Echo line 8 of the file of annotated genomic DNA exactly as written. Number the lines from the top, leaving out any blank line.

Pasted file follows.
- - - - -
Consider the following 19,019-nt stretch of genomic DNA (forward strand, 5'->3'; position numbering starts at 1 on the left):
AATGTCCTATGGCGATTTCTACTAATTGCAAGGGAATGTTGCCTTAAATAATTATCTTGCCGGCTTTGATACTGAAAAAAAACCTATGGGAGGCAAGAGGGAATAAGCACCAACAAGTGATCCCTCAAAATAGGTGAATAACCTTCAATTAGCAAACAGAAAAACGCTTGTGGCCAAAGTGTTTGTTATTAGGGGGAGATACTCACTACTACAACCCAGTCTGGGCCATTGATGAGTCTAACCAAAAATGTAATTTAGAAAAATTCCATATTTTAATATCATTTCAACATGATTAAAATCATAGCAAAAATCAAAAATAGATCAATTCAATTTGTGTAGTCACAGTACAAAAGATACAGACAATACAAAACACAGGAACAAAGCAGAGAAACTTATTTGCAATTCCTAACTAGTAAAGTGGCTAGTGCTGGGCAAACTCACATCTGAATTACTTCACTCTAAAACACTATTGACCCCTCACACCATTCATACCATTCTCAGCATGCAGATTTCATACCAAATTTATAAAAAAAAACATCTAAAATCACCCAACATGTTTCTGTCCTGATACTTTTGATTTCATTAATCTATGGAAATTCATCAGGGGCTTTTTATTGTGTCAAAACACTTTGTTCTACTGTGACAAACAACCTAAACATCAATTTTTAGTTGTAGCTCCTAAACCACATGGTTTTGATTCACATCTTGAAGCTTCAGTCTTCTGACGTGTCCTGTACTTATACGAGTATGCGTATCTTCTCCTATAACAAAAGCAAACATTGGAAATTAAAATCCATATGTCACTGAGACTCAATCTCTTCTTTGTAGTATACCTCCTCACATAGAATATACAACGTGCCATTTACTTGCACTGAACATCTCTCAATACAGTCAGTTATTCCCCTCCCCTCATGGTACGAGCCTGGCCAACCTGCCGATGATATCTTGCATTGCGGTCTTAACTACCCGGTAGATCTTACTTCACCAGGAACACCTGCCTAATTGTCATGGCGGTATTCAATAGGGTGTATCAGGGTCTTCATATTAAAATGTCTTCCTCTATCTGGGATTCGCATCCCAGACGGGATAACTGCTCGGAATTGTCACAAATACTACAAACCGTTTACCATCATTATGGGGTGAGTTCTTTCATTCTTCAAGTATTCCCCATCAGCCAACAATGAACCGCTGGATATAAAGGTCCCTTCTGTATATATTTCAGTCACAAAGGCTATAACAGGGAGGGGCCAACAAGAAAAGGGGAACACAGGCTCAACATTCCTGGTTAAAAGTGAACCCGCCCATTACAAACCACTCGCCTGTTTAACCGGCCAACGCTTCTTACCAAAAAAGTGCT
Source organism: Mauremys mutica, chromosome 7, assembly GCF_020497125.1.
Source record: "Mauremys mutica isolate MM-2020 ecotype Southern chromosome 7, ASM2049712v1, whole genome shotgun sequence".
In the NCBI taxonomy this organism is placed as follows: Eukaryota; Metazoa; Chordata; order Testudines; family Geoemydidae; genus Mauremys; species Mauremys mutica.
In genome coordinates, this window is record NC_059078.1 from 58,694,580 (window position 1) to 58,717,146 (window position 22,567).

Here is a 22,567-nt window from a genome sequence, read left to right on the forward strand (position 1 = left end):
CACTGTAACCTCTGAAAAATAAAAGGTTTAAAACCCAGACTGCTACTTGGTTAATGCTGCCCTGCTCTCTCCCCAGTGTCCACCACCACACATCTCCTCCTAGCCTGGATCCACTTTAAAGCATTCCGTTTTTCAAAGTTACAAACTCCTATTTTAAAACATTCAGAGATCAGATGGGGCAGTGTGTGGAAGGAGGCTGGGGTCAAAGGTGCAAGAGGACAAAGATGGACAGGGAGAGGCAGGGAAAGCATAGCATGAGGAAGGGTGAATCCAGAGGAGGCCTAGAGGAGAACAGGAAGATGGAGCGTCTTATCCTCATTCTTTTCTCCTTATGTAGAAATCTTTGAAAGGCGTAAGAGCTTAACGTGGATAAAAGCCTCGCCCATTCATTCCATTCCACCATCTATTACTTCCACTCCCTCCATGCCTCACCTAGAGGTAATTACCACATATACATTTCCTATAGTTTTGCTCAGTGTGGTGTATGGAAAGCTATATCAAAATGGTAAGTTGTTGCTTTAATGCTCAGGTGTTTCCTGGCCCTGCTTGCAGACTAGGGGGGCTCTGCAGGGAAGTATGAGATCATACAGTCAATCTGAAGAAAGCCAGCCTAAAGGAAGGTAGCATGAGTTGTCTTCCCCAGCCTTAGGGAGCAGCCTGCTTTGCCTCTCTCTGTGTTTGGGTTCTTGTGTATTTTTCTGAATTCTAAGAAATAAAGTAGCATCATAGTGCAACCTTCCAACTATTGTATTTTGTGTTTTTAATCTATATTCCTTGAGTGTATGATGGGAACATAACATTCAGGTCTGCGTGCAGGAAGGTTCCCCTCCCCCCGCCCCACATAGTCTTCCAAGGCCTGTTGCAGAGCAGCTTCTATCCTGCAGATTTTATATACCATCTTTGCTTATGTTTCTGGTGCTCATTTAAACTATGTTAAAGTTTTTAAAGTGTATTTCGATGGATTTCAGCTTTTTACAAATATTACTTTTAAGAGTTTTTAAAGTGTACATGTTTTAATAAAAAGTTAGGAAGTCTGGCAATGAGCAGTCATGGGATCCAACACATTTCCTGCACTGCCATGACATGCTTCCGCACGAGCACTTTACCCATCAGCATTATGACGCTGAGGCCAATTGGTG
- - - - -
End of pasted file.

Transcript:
CACTGTAACCTCTGAAAAATAAAAGGTTTAAAACCCAGACTGCTACTTGGTTAATGCTGCCCTGCTCTCTCCCCAGTGTCCACCACCACACATCTCCTCCTAGCCTGGATCCACTTTAAAGCATTCCGTTTTTCAAAGTTACAAACTCCTATTTTAAAACATTCAGAGATCAGATGGGGCAGTGTGTGGAAGGAGGCTGGGGTCAAAGGTGCAAGAGGACAAAGATGGACAGGGAGAGGCAGGGAAAGCATAGCATGAGGAAGGGTGAATCCAGAGGAGGCCTAGAGGAGAACAGGAAGATGGAGCGTCTTATCCTCATTCTTTTCTCCTTATGTAGAAATCTTTGAAAGGCGTAAGAGCTTAACGTGGATAAAAGCCTCGCCCATTCATTCCATTCCACCATCTATTACTTCCACTCCCTCCATGCCTCACCTAGAGGTAATTACCACATATACATTTCCTATAGTTTTGCTCAGTGTGGTGTATGGAAAGCTATATCAAAATGGTAAGTTGTTGCTTTAATGCTCAGGTGTTTCCTGGCCCTGCTTGCAGACTAGGGGGGCTCTGCAGGGAAGTATGAGATCATACAGTCAATCTGAAGAAAGCCAGCCTAAAGGAAGGTAGCATGAGTTGTCTTCCCCAGCCTTAGGGAGCAGCCTGCTTTGCCTCTCTCTGTGTTTGGGTTCTTGTGTATTTTTCTGAATTCTAAGAAATAAAGTAGCATCATAGTGCAACCTTCCAACTATTGTATTTTGTGTTTTTAATCTATATTCCTTGAGTGTATGATGGGAACATAACATTCAGGTCTGCGTGCAGGAAGGTTCCCCTCCCCCCGCCCCACATAGTCTTCCAAGGCCTGTTGCAGAGCAGCTTCTATCCTGCAGATTTTATATACCATCTTTGCTTATGTTTCTGGTGCTCATTTAAACTATGTTAAAGTTTTTAAAGTGTATTTCGATGGATTTCAGCTTTTTACAAATATTACTTTTAAGAGTTTTTAAAGTGTACATGTTTTAATAAAAAGTTAGGAAGTCTGGCAATGAGCAGTCATGGGATCCAACACATTTCCTGCACTGCCATGACATGCTTCCGCACGAGCACTTTACCCATCAGCATTATGACGCTGAGGCCAATTGGTG